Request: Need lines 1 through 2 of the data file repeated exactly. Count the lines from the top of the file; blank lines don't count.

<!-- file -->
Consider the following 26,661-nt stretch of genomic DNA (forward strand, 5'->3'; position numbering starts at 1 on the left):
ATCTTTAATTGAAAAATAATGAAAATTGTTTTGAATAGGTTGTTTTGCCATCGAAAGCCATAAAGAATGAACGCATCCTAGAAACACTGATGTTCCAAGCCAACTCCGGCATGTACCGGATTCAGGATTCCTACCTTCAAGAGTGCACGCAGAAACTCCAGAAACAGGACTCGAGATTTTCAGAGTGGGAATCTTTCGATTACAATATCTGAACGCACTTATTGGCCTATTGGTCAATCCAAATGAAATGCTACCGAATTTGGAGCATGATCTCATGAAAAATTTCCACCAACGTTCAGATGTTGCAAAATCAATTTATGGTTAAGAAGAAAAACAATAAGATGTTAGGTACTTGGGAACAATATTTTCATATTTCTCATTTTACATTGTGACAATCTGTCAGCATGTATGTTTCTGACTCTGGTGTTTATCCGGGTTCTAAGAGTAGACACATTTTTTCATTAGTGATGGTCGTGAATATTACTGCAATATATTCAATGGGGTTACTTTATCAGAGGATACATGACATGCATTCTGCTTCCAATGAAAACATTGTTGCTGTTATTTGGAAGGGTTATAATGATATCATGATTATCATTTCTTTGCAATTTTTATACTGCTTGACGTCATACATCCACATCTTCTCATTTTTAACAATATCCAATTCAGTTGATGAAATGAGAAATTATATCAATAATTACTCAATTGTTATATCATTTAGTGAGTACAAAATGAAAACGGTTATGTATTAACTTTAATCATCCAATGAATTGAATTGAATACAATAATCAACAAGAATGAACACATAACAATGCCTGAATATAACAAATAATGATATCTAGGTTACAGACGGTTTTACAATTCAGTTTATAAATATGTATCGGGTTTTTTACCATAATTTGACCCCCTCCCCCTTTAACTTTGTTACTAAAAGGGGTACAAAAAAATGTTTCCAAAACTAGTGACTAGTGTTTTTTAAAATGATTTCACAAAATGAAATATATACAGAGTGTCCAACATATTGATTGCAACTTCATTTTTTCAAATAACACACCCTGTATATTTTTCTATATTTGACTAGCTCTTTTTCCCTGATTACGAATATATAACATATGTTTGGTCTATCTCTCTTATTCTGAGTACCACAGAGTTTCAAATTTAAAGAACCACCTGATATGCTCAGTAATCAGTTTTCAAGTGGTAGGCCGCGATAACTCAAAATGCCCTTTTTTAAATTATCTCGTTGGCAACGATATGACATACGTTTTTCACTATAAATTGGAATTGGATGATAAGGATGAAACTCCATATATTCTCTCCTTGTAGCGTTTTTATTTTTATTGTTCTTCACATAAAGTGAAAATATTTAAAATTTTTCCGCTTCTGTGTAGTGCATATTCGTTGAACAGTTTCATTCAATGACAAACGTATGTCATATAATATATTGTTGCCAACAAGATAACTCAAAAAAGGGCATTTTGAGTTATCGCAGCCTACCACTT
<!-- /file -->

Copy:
Consider the following 26,661-nt stretch of genomic DNA (forward strand, 5'->3'; position numbering starts at 1 on the left):
ATCTTTAATTGAAAAATAATGAAAATTGTTTTGAATAGGTTGTTTTGCCATCGAAAGCCATAAAGAATGAACGCATCCTAGAAACACTGATGTTCCAAGCCAACTCCGGCATGTACCGGATTCAGGATTCCTACCTTCAAGAGTGCACGCAGAAACTCCAGAAACAGGACTCGAGATTTTCAGAGTGGGAATCTTTCGATTACAATATCTGAACGCACTTATTGGCCTATTGGTCAATCCAAATGAAATGCTACCGAATTTGGAGCATGATCTCATGAAAAATTTCCACCAACGTTCAGATGTTGCAAAATCAATTTATGGTTAAGAAGAAAAACAATAAGATGTTAGGTACTTGGGAACAATATTTTCATATTTCTCATTTTACATTGTGACAATCTGTCAGCATGTATGTTTCTGACTCTGGTGTTTATCCGGGTTCTAAGAGTAGACACATTTTTTCATTAGTGATGGTCGTGAATATTACTGCAATATATTCAATGGGGTTACTTTATCAGAGGATACATGACATGCATTCTGCTTCCAATGAAAACATTGTTGCTGTTATTTGGAAGGGTTATAATGATATCATGATTATCATTTCTTTGCAATTTTTATACTGCTTGACGTCATACATCCACATCTTCTCATTTTTAACAATATCCAATTCAGTTGATGAAATGAGAAATTATATCAATAATTACTCAATTGTTATATCATTTAGTGAGTACAAAATGAAAACGGTTATGTATTAACTTTAATCATCCAATGAATTGAATTGAATACAATAATCAACAAGAATGAACACATAACAATGCCTGAATATAACAAATAATGATATCTAGGTTACAGACGGTTTTACAATTCAGTTTATAAATATGTATCGGGTTTTTTACCATAATTTGACCCCCTCCCCCTTTAACTTTGTTACTAAAAGGGGTACAAAAAAATGTTTCCAAAACTAGTGACTAGTGTTTTTTAAAATGATTTCACAAAATGAAATATATACAGAGTGTCCAACATATTGATTGCAACTTCATTTTTTCAAATAACACACCCTGTATATTTTTCTATATTTGACTAGCTCTTTTTCCCTGATTACGAATATATAACATATGTTTGGTCTATCTCTCTTATTCTGAGTACCACAGAGTTTCAAATTTAAAGAACCACCTGATATGCTCAGTAATCAGTTTTCAAGTGGTAGGCCGCGATAACTCAAAATGCCCTTTTTTAAATTATCTCGTTGGCAACGATATGACATACGTTTTTCACTATAAATTGGAATTGGATGATAAGGATGAAACTCCATATATTCTCTCCTTGTAGCGTTTTTATTTTTATTGTTCTTCACATAAAGTGAAAATATTTAAAATTTTTCCGCTTCTGTGTAGTGCATATTCGTTGAACAGTTTCATTCAATGACAAACGTATGTCATATAATATATTGTTGCCAACAAGATAACTCAAAAAAGGGCATTTTGAGTTATCGCAGCCTACCACTT